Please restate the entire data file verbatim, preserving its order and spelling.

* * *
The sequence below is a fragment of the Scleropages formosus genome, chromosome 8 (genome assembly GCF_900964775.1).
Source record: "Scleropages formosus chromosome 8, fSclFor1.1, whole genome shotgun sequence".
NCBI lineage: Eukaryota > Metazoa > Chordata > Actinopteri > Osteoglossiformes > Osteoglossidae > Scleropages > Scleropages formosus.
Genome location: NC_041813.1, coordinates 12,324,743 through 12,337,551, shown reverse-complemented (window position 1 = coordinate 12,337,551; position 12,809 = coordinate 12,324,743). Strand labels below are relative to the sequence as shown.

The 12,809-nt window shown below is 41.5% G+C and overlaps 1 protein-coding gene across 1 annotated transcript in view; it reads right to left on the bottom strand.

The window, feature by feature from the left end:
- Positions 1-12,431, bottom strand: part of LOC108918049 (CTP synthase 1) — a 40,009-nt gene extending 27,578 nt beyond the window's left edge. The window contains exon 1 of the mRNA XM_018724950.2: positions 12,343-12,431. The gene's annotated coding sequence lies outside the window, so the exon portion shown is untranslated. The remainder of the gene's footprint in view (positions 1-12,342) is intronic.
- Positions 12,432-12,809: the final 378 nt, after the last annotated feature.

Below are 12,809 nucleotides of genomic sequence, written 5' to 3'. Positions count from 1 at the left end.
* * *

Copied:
The sequence below is a fragment of the Scleropages formosus genome, chromosome 8 (genome assembly GCF_900964775.1).
Source record: "Scleropages formosus chromosome 8, fSclFor1.1, whole genome shotgun sequence".
NCBI lineage: Eukaryota > Metazoa > Chordata > Actinopteri > Osteoglossiformes > Osteoglossidae > Scleropages > Scleropages formosus.
Genome location: NC_041813.1, coordinates 12,324,743 through 12,337,551, shown reverse-complemented (window position 1 = coordinate 12,337,551; position 12,809 = coordinate 12,324,743). Strand labels below are relative to the sequence as shown.

The 12,809-nt window shown below is 41.5% G+C and overlaps 1 protein-coding gene across 1 annotated transcript in view; it reads right to left on the bottom strand.

The window, feature by feature from the left end:
- Positions 1-12,431, bottom strand: part of LOC108918049 (CTP synthase 1) — a 40,009-nt gene extending 27,578 nt beyond the window's left edge. The window contains exon 1 of the mRNA XM_018724950.2: positions 12,343-12,431. The gene's annotated coding sequence lies outside the window, so the exon portion shown is untranslated. The remainder of the gene's footprint in view (positions 1-12,342) is intronic.
- Positions 12,432-12,809: the final 378 nt, after the last annotated feature.

Below are 12,809 nucleotides of genomic sequence, written 5' to 3'. Positions count from 1 at the left end.